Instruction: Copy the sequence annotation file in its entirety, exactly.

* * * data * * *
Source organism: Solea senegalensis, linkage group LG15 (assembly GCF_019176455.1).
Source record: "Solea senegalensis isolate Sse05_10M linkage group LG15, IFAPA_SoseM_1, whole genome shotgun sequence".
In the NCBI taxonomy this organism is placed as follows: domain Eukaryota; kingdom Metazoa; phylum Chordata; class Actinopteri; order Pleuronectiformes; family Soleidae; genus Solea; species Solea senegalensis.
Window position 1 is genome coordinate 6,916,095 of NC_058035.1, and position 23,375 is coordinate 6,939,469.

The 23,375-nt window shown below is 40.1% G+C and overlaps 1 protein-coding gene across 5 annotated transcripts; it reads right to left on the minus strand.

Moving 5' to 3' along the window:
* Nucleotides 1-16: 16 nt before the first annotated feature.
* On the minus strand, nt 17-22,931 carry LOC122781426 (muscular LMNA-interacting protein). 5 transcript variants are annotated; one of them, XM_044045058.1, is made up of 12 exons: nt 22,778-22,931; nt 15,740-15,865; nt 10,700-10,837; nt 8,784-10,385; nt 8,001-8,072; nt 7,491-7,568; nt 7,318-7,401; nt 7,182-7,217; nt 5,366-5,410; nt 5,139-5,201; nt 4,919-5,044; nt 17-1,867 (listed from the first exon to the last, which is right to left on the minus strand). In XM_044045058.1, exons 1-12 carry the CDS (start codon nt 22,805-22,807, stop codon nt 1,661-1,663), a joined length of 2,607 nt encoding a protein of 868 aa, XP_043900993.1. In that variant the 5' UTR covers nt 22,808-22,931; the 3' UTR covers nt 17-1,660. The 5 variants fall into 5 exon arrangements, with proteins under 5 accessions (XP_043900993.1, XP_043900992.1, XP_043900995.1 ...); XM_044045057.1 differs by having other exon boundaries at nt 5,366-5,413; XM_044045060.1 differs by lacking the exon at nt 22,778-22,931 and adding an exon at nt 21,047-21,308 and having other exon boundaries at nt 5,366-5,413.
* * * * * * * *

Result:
Source organism: Solea senegalensis, linkage group LG15 (assembly GCF_019176455.1).
Source record: "Solea senegalensis isolate Sse05_10M linkage group LG15, IFAPA_SoseM_1, whole genome shotgun sequence".
In the NCBI taxonomy this organism is placed as follows: domain Eukaryota; kingdom Metazoa; phylum Chordata; class Actinopteri; order Pleuronectiformes; family Soleidae; genus Solea; species Solea senegalensis.
Window position 1 is genome coordinate 6,916,095 of NC_058035.1, and position 23,375 is coordinate 6,939,469.

The 23,375-nt window shown below is 40.1% G+C and overlaps 1 protein-coding gene across 5 annotated transcripts; it reads right to left on the minus strand.

Moving 5' to 3' along the window:
* Nucleotides 1-16: 16 nt before the first annotated feature.
* On the minus strand, nt 17-22,931 carry LOC122781426 (muscular LMNA-interacting protein). 5 transcript variants are annotated; one of them, XM_044045058.1, is made up of 12 exons: nt 22,778-22,931; nt 15,740-15,865; nt 10,700-10,837; nt 8,784-10,385; nt 8,001-8,072; nt 7,491-7,568; nt 7,318-7,401; nt 7,182-7,217; nt 5,366-5,410; nt 5,139-5,201; nt 4,919-5,044; nt 17-1,867 (listed from the first exon to the last, which is right to left on the minus strand). In XM_044045058.1, exons 1-12 carry the CDS (start codon nt 22,805-22,807, stop codon nt 1,661-1,663), a joined length of 2,607 nt encoding a protein of 868 aa, XP_043900993.1. In that variant the 5' UTR covers nt 22,808-22,931; the 3' UTR covers nt 17-1,660. The 5 variants fall into 5 exon arrangements, with proteins under 5 accessions (XP_043900993.1, XP_043900992.1, XP_043900995.1 ...); XM_044045057.1 differs by having other exon boundaries at nt 5,366-5,413; XM_044045060.1 differs by lacking the exon at nt 22,778-22,931 and adding an exon at nt 21,047-21,308 and having other exon boundaries at nt 5,366-5,413.